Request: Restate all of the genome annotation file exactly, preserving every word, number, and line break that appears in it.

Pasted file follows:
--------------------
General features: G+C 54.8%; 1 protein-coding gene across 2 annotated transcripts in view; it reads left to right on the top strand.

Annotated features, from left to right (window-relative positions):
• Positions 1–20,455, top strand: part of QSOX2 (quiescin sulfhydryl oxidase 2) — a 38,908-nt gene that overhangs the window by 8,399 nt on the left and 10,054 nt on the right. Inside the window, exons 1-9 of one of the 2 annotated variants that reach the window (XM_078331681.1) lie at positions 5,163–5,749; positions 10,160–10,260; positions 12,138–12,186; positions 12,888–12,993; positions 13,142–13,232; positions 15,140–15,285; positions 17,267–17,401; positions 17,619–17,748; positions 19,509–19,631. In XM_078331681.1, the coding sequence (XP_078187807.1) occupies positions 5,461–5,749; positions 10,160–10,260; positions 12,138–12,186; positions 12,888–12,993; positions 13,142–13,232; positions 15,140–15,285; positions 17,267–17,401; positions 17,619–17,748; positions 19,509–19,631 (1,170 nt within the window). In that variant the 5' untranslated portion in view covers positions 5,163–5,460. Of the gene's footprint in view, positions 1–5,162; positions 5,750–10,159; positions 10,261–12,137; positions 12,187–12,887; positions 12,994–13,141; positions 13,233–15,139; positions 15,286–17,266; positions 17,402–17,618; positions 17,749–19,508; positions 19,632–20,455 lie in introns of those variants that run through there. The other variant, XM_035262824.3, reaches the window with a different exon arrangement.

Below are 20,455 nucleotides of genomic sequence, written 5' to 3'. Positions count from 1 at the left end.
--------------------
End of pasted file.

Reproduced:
General features: G+C 54.8%; 1 protein-coding gene across 2 annotated transcripts in view; it reads left to right on the top strand.

Annotated features, from left to right (window-relative positions):
• Positions 1–20,455, top strand: part of QSOX2 (quiescin sulfhydryl oxidase 2) — a 38,908-nt gene that overhangs the window by 8,399 nt on the left and 10,054 nt on the right. Inside the window, exons 1-9 of one of the 2 annotated variants that reach the window (XM_078331681.1) lie at positions 5,163–5,749; positions 10,160–10,260; positions 12,138–12,186; positions 12,888–12,993; positions 13,142–13,232; positions 15,140–15,285; positions 17,267–17,401; positions 17,619–17,748; positions 19,509–19,631. In XM_078331681.1, the coding sequence (XP_078187807.1) occupies positions 5,461–5,749; positions 10,160–10,260; positions 12,138–12,186; positions 12,888–12,993; positions 13,142–13,232; positions 15,140–15,285; positions 17,267–17,401; positions 17,619–17,748; positions 19,509–19,631 (1,170 nt within the window). In that variant the 5' untranslated portion in view covers positions 5,163–5,460. Of the gene's footprint in view, positions 1–5,162; positions 5,750–10,159; positions 10,261–12,137; positions 12,187–12,887; positions 12,994–13,141; positions 13,233–15,139; positions 15,286–17,266; positions 17,402–17,618; positions 17,749–19,508; positions 19,632–20,455 lie in introns of those variants that run through there. The other variant, XM_035262824.3, reaches the window with a different exon arrangement.

Below are 20,455 nucleotides of genomic sequence, written 5' to 3'. Positions count from 1 at the left end.